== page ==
ATLANTA, JULY 26 -- In the first case of its kind, federal researchers reported today that a woman apparently got AIDS from her dentist during a tooth pulling, even though he was wearing gloves and a mask.

The case has prompted the government to review its guidelines for AIDS prevention during medical procedures even though "the possibility of another source of infection cannot be entirely excluded," the federal Centers for Disease Control said.

It said all evidence was "consistent with" the patient being infected during her trip to the dentist.

Public health experts said the incident does not change their belief that AIDS cannot be transmitted by casual contact. Nor does it indicate that any new mode of transmission has been discovered.

They said it had always been assumed that there was a slim chance for some freak accident to cause blood from the doctor or dentist to get into a patient's body.

The dentist, who had been diagnosed with AIDS three months earlier, was wearing gloves and a mask, as recommended, while extracting two molars for the patient.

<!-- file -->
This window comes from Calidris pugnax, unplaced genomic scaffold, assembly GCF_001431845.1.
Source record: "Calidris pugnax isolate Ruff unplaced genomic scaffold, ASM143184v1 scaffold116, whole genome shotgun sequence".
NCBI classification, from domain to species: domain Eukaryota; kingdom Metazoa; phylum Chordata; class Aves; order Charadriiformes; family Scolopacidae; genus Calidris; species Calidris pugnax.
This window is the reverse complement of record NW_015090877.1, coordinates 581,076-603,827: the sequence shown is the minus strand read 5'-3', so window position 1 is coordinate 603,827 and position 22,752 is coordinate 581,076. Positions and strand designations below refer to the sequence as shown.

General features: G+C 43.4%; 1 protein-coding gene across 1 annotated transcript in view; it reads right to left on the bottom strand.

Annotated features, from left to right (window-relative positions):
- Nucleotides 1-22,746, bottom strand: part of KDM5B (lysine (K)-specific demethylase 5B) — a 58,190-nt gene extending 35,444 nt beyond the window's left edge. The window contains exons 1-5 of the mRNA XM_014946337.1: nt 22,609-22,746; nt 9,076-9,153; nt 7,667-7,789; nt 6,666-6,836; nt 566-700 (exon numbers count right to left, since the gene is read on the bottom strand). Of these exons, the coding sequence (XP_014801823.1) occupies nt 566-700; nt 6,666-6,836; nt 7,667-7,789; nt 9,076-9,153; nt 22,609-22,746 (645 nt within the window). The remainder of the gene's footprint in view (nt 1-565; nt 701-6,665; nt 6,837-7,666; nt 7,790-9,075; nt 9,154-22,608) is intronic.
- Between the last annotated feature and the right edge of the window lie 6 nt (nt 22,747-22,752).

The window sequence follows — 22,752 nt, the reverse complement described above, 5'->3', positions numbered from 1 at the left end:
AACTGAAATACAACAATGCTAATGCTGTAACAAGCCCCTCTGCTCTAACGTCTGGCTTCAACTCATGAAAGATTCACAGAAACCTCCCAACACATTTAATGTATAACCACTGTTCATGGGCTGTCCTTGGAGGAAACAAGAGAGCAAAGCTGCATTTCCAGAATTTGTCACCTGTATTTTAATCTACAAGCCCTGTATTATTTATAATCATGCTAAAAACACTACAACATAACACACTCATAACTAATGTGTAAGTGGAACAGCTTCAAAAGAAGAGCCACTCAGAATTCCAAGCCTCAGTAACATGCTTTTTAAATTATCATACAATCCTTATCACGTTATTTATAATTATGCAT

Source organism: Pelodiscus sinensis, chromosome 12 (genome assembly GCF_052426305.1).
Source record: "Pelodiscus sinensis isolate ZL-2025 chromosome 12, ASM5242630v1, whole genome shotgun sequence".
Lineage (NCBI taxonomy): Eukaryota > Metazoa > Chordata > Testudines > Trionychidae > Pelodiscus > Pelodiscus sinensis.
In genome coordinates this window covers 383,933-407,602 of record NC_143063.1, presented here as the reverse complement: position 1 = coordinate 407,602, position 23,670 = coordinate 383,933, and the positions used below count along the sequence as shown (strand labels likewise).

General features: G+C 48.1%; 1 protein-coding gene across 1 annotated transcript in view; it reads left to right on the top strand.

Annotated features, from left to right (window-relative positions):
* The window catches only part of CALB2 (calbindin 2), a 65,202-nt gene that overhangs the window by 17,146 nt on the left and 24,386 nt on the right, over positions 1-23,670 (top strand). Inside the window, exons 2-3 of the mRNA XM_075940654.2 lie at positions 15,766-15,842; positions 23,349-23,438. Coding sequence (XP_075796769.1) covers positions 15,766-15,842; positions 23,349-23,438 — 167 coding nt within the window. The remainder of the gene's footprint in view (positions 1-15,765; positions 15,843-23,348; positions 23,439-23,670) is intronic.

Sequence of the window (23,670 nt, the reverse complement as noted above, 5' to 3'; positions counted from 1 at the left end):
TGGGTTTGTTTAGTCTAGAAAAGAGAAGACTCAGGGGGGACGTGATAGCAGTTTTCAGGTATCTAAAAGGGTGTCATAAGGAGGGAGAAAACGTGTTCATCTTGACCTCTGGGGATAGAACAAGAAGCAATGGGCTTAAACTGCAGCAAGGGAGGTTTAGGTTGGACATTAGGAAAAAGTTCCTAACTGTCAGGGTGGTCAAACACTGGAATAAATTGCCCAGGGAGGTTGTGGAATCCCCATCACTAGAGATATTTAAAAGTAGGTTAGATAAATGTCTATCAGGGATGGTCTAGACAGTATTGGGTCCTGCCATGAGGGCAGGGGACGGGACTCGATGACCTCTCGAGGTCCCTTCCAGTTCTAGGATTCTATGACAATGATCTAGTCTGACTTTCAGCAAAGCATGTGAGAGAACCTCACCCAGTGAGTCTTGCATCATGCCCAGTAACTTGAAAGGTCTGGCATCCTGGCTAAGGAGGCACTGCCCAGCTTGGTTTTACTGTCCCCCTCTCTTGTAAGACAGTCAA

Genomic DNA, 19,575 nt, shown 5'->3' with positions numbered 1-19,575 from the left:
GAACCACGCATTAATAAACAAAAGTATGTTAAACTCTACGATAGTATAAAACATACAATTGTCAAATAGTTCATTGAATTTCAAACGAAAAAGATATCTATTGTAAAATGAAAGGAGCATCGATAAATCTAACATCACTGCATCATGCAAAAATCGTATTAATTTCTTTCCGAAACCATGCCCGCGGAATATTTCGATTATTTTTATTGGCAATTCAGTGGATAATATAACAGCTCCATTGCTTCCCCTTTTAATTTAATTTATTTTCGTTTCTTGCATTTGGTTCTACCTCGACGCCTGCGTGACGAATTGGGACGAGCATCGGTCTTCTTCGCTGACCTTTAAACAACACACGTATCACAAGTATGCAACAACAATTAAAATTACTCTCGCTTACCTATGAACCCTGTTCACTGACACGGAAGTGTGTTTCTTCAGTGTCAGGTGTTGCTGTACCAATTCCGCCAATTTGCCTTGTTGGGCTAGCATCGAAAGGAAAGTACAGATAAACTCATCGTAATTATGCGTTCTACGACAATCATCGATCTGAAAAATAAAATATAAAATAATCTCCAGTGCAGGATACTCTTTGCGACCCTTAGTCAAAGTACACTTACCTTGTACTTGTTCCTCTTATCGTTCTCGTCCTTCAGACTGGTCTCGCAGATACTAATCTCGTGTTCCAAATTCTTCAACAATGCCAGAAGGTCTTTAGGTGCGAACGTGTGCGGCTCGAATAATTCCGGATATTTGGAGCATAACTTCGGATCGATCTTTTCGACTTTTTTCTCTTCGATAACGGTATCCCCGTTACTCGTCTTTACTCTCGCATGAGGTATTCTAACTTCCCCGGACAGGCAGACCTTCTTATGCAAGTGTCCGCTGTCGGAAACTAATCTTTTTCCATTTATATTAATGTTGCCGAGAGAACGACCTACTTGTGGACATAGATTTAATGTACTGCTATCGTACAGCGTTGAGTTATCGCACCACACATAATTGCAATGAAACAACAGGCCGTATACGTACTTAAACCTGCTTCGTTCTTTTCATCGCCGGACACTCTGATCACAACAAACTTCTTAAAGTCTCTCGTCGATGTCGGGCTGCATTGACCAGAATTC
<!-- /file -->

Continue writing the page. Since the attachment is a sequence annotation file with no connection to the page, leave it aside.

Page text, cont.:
"We don't know exactly what happened during that procedure," said Harold Jaffe, deputy director for science in the CDC's HIV-AIDS program. "We have to assume there was some kind of an accident that exposed the patient to the dentist's blood."

But the patient didn't remember the dentist having any cuts, and the dentist didn't recall any accidents, such as sticking himself with the anesthetic needle, the CDC said.

The CDC said the woman was not a user of intravenous drugs and had only two boyfriends before her diagnosis, both of whom tested negative for the virus. Also, tests showed the viruses in the woman and the dentist were much more alike in genetic sequence than is typical for AIDS viruses from unlinked persons.

Still, officials of the American Dental Association said the CDC may have jumped to conclusions.

"We think it is not a totally conclusive case of transmission," said Enid Neidle, director of scientific affairs for the Chicago-based association. "We are not happy at any report that could raise fears on the part of the public that the dental office is a place of danger and infection."

CDC officials stressed that there is no reason to believe the virus was transmitted just because a dentist with AIDS came close to a patient.

"We are not suggesting some unique, previously undescribed kind of transmission," Jaffe said. "And we're certainly not suggesting to people they should be afraid to go to their doctors and dentists."